|Publication number||US4243940 A|
|Application number||US 05/967,193|
|Publication date||Jan 6, 1981|
|Filing date||Dec 7, 1978|
|Priority date||Dec 7, 1978|
|Also published as||CA1134917A, CA1134917A1, DE2949323A1|
|Publication number||05967193, 967193, US 4243940 A, US 4243940A, US-A-4243940, US4243940 A, US4243940A|
|Inventors||Edgar J. Ruof|
|Original Assignee||Goodyear Aerospace Corporation|
|Export Citation||BiBTeX, EndNote, RefMan|
|Patent Citations (5), Referenced by (12), Classifications (19), Legal Events (3)|
|External Links: USPTO, USPTO Assignment, Espacenet|
The instant invention resides in the art of antiskid systems and particularly those for aircraft. More specifically, the invention is an AC to DC converter for changing the AC output signal of a wheel speed transducer to a varying DC level indicative of the instantaneous rotational speed of the associated wheel of an aircraft or other vehicle.
It has been previously known in the art to provide a wheel speed transducer or generator with each of the braked wheels of an aircraft to produce an AC signal corresponding to the associated wheel's rotational speed. Most generally, this AC signal is converted to a DC level having an amplitude which varies with the rotational speed of the wheel and, correspondingly, the frequency of the AC signal. This varying DC output is applied to skid detection, locked wheel, feed forward, and other similar control circuitry of an antiskid system to modulate or otherwise control the application and/or release of brake pressure, particularly when the output of the wheel speed transducer is indicative of skidding activity.
Inherent in the prior art of AC to DC converters for use with an antiskid system is a phase lag existing between the DC level and the AC signal responsible for generating that level. Cyclic changes in the frequency of the transducer output are indicative of cyclic changes of wheel speed, such as might occur from fore and aft oscillation of the landing gear of an aircraft. These changes create corresponding changes in the amplitude of the DC output of the converter which appears as a relatively low frequency AC voltage superimposed on the DC output. Prior art converters tend to lag the phase of the superimposed AC output with respect to the associated change in wheel speed. Generally, this phase lag is due to the capacitive means utilized by the converter for either storing charge, reducing ripple, or otherwise acquiring a satisfactory and steady DC signal. Other phase lags are generally present in antiskid systems such as those which occur from the electro-hydraulic servo valve in the development of brake pressure by an electrical signal. In modern aircraft particularly, wherein landing gears are of short length and low mass, the accumulated phase lags have become substantial. Hence, two principal sources of phase lag are present in most antiskid systems: that from the inherent phase lag of the AC to DC converter, and that from the servo valve.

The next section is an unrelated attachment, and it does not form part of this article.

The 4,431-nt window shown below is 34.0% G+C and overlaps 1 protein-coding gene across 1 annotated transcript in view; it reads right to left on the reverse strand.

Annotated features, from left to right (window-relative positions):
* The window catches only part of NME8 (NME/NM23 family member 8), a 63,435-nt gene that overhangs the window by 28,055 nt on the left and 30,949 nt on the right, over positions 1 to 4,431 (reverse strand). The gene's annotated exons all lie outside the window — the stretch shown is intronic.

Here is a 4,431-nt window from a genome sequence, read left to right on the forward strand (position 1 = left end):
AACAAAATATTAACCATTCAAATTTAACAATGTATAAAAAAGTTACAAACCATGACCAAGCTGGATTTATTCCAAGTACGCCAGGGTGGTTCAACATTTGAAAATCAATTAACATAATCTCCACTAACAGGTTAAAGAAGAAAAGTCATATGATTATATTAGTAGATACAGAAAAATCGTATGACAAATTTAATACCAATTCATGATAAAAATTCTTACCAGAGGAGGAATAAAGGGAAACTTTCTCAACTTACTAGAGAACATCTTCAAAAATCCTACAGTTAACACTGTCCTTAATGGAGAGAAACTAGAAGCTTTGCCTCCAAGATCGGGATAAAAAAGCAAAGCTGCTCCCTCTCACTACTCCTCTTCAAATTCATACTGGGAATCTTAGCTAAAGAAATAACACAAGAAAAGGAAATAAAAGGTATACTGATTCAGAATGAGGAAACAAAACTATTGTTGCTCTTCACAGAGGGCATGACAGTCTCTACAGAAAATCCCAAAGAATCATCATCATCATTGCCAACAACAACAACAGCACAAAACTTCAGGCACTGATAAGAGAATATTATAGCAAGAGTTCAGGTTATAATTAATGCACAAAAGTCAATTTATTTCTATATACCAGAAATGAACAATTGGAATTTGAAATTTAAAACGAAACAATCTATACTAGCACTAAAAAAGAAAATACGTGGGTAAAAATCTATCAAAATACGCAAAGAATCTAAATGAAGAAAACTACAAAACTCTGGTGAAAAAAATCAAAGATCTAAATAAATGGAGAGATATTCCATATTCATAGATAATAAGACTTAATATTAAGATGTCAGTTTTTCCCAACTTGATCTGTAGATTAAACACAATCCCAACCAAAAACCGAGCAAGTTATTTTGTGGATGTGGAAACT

It has been known in the art to use a feed forward circuit to compensate for the above-mentioned phase lags. To be efficient, such feed forward circuit must be designed to compensate for both the inherent phase shift of the converter and the characteristic phase shift of the servo valve. Such a design is not particularly simple since the frequency characteristics of the two phase lags may be substantially different. In order that the feed forward circuit may be designed around the particular characteristics of the servo valve of the associated aircraft, it is most desirable that the phase lag resulting from the converter itself be treated separately and apart from the feed forward circuit, most preferably in the converter itself.
In light of the foregoing, it is an object of the instant invention to provide an AC to DC converter for an antiskid system which includes means for compensating for the inherent phase lags generated within the converter itself.
Another object of the invention is to provide an AC to DC converter for an antiskid system which provides a DC signal responding more rapidly to changes in the frequency of the AC input signal than converters previously known in the art.
Still another object of the invention is to provide an AC to DC converter for an antiskid system which provides a substantially ripple-free varying DC signal indicative of instantaneous wheel speed. Yet an additional object of the invention is to provide an AC to DC converter for an antiskid system which is accurate and reliable in operation, relatively simplistic in construction, and conductive to implementation with state-of-the-art elements.
The foregoing and other objects of the invention which will become apparent as the detailed description proceeds are achieved by the improvement of an AC to DC converter in an antiskid system, comprising: a squaring circuit receiving a sinusoidal input and producing a corresponding square wave output; a pulsing circuit connected to said squaring circuit and producing pulses of a frequency determined by the frequency of said square wave output; first circuit means connected to said pulsing circuit for converting said pulses to a DC output having an amplitude corresponding to the frequency of said pulses, said first circuit means tending to create a phase lag between variations in amplitude of said DC output signal and changes in frequency of said sinusoidal signal; and second circuit means, comprising a portion of said first circuit means, for compensating for said phase lag.